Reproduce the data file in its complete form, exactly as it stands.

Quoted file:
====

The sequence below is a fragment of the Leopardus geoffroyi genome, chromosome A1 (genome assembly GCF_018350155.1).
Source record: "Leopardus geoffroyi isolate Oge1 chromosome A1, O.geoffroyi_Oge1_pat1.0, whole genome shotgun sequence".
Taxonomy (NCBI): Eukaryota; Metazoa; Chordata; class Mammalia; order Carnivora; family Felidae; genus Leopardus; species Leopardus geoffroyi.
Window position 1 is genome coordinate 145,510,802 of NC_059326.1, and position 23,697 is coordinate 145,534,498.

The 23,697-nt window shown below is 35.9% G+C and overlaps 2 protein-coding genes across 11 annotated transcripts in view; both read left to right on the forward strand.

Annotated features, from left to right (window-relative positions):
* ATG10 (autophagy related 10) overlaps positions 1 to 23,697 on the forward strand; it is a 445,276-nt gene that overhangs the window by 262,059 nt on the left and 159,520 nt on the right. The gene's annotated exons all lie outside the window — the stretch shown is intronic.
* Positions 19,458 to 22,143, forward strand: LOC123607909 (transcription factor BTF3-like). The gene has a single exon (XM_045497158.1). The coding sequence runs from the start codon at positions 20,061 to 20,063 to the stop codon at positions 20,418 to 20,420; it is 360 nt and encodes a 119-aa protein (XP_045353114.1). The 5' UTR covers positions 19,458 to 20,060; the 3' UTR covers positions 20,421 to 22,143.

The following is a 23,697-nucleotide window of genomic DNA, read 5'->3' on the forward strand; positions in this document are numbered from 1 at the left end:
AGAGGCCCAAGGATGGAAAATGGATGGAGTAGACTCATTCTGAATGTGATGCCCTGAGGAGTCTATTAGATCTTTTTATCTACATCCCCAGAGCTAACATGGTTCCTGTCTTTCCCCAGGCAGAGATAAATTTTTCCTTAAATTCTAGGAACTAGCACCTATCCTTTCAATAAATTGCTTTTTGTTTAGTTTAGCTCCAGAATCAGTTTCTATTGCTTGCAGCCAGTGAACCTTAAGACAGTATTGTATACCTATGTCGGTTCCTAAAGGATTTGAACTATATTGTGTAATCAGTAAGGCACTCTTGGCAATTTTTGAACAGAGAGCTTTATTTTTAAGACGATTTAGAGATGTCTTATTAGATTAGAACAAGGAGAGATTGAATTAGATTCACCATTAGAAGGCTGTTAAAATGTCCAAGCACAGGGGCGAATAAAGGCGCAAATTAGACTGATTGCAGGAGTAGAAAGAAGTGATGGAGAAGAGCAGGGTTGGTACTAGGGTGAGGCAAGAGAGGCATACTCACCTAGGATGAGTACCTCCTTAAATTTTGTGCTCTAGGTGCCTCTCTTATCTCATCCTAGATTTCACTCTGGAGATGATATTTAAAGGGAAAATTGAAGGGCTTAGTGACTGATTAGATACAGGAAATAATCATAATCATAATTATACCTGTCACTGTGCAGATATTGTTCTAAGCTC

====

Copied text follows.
The sequence below is a fragment of the Leopardus geoffroyi genome, chromosome A1 (genome assembly GCF_018350155.1).
Source record: "Leopardus geoffroyi isolate Oge1 chromosome A1, O.geoffroyi_Oge1_pat1.0, whole genome shotgun sequence".
Taxonomy (NCBI): Eukaryota; Metazoa; Chordata; class Mammalia; order Carnivora; family Felidae; genus Leopardus; species Leopardus geoffroyi.
Window position 1 is genome coordinate 145,510,802 of NC_059326.1, and position 23,697 is coordinate 145,534,498.

The 23,697-nt window shown below is 35.9% G+C and overlaps 2 protein-coding genes across 11 annotated transcripts in view; both read left to right on the forward strand.

Annotated features, from left to right (window-relative positions):
* ATG10 (autophagy related 10) overlaps positions 1 to 23,697 on the forward strand; it is a 445,276-nt gene that overhangs the window by 262,059 nt on the left and 159,520 nt on the right. The gene's annotated exons all lie outside the window — the stretch shown is intronic.
* Positions 19,458 to 22,143, forward strand: LOC123607909 (transcription factor BTF3-like). The gene has a single exon (XM_045497158.1). The coding sequence runs from the start codon at positions 20,061 to 20,063 to the stop codon at positions 20,418 to 20,420; it is 360 nt and encodes a 119-aa protein (XP_045353114.1). The 5' UTR covers positions 19,458 to 20,060; the 3' UTR covers positions 20,421 to 22,143.

The following is a 23,697-nucleotide window of genomic DNA, read 5'->3' on the forward strand; positions in this document are numbered from 1 at the left end:
AGAGGCCCAAGGATGGAAAATGGATGGAGTAGACTCATTCTGAATGTGATGCCCTGAGGAGTCTATTAGATCTTTTTATCTACATCCCCAGAGCTAACATGGTTCCTGTCTTTCCCCAGGCAGAGATAAATTTTTCCTTAAATTCTAGGAACTAGCACCTATCCTTTCAATAAATTGCTTTTTGTTTAGTTTAGCTCCAGAATCAGTTTCTATTGCTTGCAGCCAGTGAACCTTAAGACAGTATTGTATACCTATGTCGGTTCCTAAAGGATTTGAACTATATTGTGTAATCAGTAAGGCACTCTTGGCAATTTTTGAACAGAGAGCTTTATTTTTAAGACGATTTAGAGATGTCTTATTAGATTAGAACAAGGAGAGATTGAATTAGATTCACCATTAGAAGGCTGTTAAAATGTCCAAGCACAGGGGCGAATAAAGGCGCAAATTAGACTGATTGCAGGAGTAGAAAGAAGTGATGGAGAAGAGCAGGGTTGGTACTAGGGTGAGGCAAGAGAGGCATACTCACCTAGGATGAGTACCTCCTTAAATTTTGTGCTCTAGGTGCCTCTCTTATCTCATCCTAGATTTCACTCTGGAGATGATATTTAAAGGGAAAATTGAAGGGCTTAGTGACTGATTAGATACAGGAAATAATCATAATCATAATTATACCTGTCACTGTGCAGATATTGTTCTAAGCTC